In preparation for our Secret Women’s Event at the Ivy last the other week, I had the pleasure of doing some research by seeing a sneak preview of the movie Hysteria. Cleaning out a pile of papers I found some information that was given to me on the night that I thought I should share it. Consider yourself lucky that these days technology is on our side, assisting us with all of our sexual needs.But lets take a look where we have come!
The Vibrator Timeline
4th Century BC: The idea that a ” wandering uterus” ( literally hysteria) can cause strange symptoms, from amnesia to sleepwalking to madness. ( I would be mad if I was experiencing a life without sexual pleasure).
2nd Century A.D: The early Greek Physician Galen concludes that hysteria’s cause is sexual deprivation. The treatment he recommends is marriage. ( He must not have spoken to most married people before he recommended this). He was also the first to suggest the remedy of “digital manipulation” . ( In the marriage or from other people?).
2nd Century A.D: The Roman philosopher Celsus first recommends bloodletting as a possible cure for women’s hysteria ( I think I will stick to the digital manipulation).
10th Century: The Persian physician and prolific medical writer Avicenna recommends a “rubbing” cure for hysteria, which he says will allow troubled women to “find peace”. ( Digital manipulation, rubbing cure…. Thank goodness we now have masturbation).
13th Century: The Spanish alchemist Arnaldus de Villanova recommends the use of vaginal suppositories to adjust the “balance of humours” in women with intractable disorder of various kinds. ( I think I liked the sounds of digital manipulation and rubbing better).
16th Century: The French physician Phare writes of a new cure hysteria: sending women to rise through the woods on horseback ( Gidy up!).
1653: The renowned Dutch Doctor Pieter Van Foreest writes about his treatment for Hysteria involving pelvic massage ” to paroxysm”. He especially arises it for “widows”, those who live chaste lives and female religious. ( How considerate of him).
17th Century: The pioneering English physician William Harvey, opines that the female sexual organs are the cause of “horrid extravagancies of mind…Phrensies, Melancholy, Distempers and Outrageousness”. ( I do agree with one thing, my female sexual organs are outrageous – outrageously fun that is).
18th Century: At European health spa ” hydrotherapy devises” were used often involving well aimed nozzles for female disorders. ( Or what we would call these days, rubbing up against the jets in the spa).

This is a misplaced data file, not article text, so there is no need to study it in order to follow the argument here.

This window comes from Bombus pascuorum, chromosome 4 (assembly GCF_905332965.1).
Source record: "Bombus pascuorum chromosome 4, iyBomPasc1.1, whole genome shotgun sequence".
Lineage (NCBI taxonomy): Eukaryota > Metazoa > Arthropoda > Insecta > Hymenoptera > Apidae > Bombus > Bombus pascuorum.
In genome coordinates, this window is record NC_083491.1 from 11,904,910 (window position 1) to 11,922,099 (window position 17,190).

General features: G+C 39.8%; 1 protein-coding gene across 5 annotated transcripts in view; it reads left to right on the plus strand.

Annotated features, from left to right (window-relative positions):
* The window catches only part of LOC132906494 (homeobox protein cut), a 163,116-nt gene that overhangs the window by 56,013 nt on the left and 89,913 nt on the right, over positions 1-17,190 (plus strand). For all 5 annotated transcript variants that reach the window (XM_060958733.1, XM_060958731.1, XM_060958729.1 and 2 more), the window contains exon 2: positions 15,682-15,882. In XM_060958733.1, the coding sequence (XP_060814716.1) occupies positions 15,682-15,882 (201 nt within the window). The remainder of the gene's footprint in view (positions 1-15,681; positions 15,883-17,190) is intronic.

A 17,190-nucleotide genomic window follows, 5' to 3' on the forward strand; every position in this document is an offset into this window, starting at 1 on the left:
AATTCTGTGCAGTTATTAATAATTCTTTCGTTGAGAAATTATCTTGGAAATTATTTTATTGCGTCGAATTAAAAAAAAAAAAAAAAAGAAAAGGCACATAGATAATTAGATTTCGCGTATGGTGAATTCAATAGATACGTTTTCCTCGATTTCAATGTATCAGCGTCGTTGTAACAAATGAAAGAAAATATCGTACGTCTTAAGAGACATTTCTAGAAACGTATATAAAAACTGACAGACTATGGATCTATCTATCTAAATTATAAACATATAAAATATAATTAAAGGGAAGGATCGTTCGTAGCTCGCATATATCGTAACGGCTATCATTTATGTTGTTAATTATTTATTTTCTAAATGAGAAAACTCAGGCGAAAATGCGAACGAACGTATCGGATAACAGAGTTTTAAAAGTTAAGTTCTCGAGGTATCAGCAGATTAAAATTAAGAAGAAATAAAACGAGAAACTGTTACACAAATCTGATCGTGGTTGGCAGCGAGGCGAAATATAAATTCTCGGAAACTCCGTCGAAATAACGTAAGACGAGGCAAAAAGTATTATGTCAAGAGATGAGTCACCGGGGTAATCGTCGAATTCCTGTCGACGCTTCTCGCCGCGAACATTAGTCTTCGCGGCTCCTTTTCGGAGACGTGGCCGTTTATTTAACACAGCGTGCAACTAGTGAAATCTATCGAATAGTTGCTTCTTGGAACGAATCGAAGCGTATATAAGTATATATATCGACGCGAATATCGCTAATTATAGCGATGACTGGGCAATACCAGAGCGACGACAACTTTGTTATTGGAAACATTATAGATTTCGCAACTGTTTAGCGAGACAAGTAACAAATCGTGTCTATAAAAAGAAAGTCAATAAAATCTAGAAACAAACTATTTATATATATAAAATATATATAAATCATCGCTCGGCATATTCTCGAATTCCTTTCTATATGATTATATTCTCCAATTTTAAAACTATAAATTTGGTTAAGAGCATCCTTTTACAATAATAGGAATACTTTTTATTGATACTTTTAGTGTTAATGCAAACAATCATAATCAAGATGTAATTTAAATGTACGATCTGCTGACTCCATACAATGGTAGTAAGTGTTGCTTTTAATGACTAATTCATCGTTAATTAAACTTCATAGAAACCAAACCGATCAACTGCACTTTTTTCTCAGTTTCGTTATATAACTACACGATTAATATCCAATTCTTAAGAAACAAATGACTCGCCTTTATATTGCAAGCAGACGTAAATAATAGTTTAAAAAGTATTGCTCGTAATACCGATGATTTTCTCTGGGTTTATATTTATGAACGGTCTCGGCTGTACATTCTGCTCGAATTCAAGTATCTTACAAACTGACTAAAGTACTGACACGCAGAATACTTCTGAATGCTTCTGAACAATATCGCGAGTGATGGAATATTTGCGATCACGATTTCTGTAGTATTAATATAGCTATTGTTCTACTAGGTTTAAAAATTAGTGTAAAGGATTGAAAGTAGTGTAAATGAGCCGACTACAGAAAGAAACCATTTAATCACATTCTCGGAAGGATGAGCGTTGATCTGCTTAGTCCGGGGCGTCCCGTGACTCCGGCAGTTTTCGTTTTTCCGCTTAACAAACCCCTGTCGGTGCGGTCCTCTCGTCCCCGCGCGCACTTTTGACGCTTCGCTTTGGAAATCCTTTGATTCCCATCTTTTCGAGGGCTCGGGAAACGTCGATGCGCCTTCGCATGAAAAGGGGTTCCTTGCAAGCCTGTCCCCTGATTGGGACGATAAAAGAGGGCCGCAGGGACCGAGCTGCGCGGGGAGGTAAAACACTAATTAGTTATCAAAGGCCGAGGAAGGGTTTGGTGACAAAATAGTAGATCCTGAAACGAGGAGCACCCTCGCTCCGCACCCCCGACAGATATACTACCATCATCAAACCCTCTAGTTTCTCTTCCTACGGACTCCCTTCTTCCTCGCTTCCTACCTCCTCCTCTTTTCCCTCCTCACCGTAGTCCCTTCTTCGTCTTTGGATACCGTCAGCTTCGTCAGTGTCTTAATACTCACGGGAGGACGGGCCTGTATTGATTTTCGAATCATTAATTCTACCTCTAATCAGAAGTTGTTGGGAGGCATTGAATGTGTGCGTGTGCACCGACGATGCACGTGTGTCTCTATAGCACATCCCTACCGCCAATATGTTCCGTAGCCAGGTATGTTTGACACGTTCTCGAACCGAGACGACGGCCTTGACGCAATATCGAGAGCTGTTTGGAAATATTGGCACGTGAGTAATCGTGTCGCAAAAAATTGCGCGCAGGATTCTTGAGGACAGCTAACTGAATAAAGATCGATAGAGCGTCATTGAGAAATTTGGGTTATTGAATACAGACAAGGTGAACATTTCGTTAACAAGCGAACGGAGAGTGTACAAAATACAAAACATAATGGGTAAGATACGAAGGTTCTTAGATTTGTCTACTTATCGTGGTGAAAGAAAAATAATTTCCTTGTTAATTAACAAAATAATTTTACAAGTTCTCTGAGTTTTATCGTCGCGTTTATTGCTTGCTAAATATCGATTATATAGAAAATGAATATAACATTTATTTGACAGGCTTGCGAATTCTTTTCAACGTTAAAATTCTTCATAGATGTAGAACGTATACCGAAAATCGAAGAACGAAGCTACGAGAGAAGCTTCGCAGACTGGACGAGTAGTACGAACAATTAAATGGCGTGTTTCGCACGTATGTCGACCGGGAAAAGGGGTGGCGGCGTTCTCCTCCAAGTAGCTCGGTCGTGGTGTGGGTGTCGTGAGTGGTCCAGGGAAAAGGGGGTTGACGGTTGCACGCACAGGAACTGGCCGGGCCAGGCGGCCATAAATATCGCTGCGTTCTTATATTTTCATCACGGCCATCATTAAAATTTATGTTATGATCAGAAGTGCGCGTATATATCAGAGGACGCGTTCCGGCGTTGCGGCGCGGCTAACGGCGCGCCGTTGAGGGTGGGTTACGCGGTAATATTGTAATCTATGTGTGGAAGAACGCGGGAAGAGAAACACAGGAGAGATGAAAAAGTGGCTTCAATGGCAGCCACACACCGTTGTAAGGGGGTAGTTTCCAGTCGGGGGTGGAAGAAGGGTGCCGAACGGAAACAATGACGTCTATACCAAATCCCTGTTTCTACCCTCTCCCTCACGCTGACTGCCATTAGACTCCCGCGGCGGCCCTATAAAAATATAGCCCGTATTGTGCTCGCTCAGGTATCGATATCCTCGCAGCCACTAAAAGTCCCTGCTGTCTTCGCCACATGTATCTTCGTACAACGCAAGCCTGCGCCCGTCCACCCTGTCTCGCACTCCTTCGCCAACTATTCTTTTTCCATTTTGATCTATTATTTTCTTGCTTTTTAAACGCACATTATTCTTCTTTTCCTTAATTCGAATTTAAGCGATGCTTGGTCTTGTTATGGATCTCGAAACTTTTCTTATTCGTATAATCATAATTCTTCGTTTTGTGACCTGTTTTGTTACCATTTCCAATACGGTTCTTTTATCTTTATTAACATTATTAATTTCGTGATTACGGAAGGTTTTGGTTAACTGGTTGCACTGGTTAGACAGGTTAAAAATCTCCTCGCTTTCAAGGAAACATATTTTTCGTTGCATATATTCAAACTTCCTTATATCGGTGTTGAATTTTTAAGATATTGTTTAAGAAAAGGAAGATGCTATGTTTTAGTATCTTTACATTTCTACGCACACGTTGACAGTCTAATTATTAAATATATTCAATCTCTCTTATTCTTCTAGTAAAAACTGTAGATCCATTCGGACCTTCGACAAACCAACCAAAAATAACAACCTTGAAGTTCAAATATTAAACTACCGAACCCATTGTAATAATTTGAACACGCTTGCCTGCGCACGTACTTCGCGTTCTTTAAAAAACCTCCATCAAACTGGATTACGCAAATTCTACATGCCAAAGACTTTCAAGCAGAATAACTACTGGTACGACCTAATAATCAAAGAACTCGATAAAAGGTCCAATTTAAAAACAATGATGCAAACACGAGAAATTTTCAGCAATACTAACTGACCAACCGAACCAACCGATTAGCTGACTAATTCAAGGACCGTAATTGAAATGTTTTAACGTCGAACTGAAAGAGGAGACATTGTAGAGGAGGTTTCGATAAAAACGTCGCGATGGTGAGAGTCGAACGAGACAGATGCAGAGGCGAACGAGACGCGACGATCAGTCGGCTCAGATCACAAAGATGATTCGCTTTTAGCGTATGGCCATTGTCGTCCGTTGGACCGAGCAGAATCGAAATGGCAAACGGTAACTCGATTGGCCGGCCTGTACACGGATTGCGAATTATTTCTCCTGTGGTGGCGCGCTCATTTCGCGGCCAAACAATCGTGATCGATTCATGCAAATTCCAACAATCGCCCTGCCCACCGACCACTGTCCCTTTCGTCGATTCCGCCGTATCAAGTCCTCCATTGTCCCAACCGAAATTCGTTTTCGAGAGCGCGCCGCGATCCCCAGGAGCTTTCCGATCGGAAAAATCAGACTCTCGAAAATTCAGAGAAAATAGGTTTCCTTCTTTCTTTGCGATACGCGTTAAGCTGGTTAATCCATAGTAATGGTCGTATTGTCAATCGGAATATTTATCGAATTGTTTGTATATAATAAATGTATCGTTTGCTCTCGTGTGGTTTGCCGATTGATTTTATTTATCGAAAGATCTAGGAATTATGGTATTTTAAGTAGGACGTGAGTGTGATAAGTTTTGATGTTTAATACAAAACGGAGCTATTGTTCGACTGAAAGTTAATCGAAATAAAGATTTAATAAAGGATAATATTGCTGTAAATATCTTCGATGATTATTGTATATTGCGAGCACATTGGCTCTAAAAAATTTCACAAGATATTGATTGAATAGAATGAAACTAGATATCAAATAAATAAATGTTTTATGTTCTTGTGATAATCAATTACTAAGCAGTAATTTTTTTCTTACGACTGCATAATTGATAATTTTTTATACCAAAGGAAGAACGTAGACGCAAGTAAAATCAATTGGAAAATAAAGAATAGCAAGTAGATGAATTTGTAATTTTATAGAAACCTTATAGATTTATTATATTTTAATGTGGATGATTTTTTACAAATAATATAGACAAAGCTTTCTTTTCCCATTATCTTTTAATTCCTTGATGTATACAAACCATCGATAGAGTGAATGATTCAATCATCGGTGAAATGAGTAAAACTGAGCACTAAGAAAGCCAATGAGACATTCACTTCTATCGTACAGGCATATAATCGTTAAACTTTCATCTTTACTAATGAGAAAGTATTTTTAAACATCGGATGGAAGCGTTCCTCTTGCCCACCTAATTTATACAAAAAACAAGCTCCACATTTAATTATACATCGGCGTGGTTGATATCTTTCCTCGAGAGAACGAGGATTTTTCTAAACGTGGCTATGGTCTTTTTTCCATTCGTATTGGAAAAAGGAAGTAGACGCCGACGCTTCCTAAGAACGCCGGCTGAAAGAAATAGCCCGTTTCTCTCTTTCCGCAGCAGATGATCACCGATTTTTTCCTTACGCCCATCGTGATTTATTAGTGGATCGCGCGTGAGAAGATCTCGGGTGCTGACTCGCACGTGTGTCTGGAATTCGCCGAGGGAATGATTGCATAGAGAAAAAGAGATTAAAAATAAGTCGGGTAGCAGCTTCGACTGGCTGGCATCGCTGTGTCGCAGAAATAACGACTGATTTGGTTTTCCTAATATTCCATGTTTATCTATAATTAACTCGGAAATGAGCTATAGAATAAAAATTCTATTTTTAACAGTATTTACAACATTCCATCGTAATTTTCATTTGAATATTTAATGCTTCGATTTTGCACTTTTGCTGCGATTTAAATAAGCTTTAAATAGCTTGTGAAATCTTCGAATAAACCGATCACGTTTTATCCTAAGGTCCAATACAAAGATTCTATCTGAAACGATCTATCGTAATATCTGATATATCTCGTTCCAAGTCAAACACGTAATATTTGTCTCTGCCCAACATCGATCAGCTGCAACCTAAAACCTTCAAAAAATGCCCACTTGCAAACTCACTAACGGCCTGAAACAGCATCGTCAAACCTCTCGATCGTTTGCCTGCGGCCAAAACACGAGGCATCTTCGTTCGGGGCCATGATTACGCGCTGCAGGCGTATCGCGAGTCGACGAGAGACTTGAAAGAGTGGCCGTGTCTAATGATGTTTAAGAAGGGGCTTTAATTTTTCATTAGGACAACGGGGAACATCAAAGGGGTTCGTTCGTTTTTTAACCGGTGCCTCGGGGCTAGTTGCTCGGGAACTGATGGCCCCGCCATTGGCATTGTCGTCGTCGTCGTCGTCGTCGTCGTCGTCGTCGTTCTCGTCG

1850s: Leading French physician Pierre Briquet announces the results of his study of female hysteria: it is caused by sexual frustration and the cure lies in the perfectly medical treatment he names as “la titillation du clitoris” ( They call it a medial treatment, I call it a necessity. I love that in the 1850s, stimulating the clitoris was a treatment but yet years later, so many men are still yet to understand it’s importance).
1859: A study among British physicians finds that up to 40% of the female populace has now been diagnosed with hysteria. ( These days we would just say, many women are not sexually satisfied – but the same cure would work , stimulating the clitoris).
1866: English doctor Isaac Baker Brown offers an alternative to massage treatment for female hysterics – clitoridectomy. ( That makes sense, if you don’t know what to do with it or how to solve the problem, just cut off the clitoris?)
1869: The American inventor George Taylor comes up with a steam-powered massage machine known as the “The Manipulator.” Physicians treating hysteria quickly adopt it, but Taylor urges caution when using it on female patients in order to prevent overindulgence. ( That’s just a tease, here is something that gets you off but you are not allowed to use it too much! Orgasms are not bad thing you know).
1883: The first electric vibrator is patented by Joseph Mortimer Granville and, despite his desire that it be used for muscular relief, it soon offered as a treatment for hysteria. ( Well it is a muscle too).
1895: Signund Freud and his associate Joseph Breuer write their landmark book on hysteria. ( I bet you anything it was no where near as interesting at 50 Shades of Grey).
1899: Advertised in McClure’s Magazine, a popular 19th century monthly,was a simple $5 vibrator made out of wire that promised to cure neuralgia, headaches and wrinkles. ( Al alternative to botox? And possibly a cheaper one too).
Early 1900s: Dozens of portable relaxation devices are being advertised in a variety of ladies magazines. ( So maybe if I don’t refer to them as “vibrators” I can get away with talking about them more? Portable relaxation devices anyone?).
1918: Vibrating massagers are offered in the Sears Roebuck Catalog, advertised as “very useful and satisfactory for home services” ( Someone should tell Myer and David Jones that they are a bit behind in the game).
1952: The American Psychiatric Institute finally determines that hysteria is not a disease. ( Mazletov! So they finally realised that women were not crazy just horny. The scary thing about this one, it was not that long ago in the scheme of things. Think how lucky we are today and really how new the concept of female sexual pleasure is).
1970: The vibrator comes out of the closet, celebrated by feminists as a tool for sexual liberation. ( I tend to keep mine in the closet – I actually need a closet for all of mine).
2007: The Supreme Court refuses to hear a case questioning the constitutionality of state laws that prohibit the sexual use of vibrators in several sates, making them still illegal for sexual purposes in Alabama, Georgia, Indiana, Louisiana, Massachusetts, Mississippi, Texas, and Virginia.
So next time you grab for your vibrating friend, think how lucky you are that you have the right to own one, use one and that we are not all locked up and slapped with a diangosis of hysteria.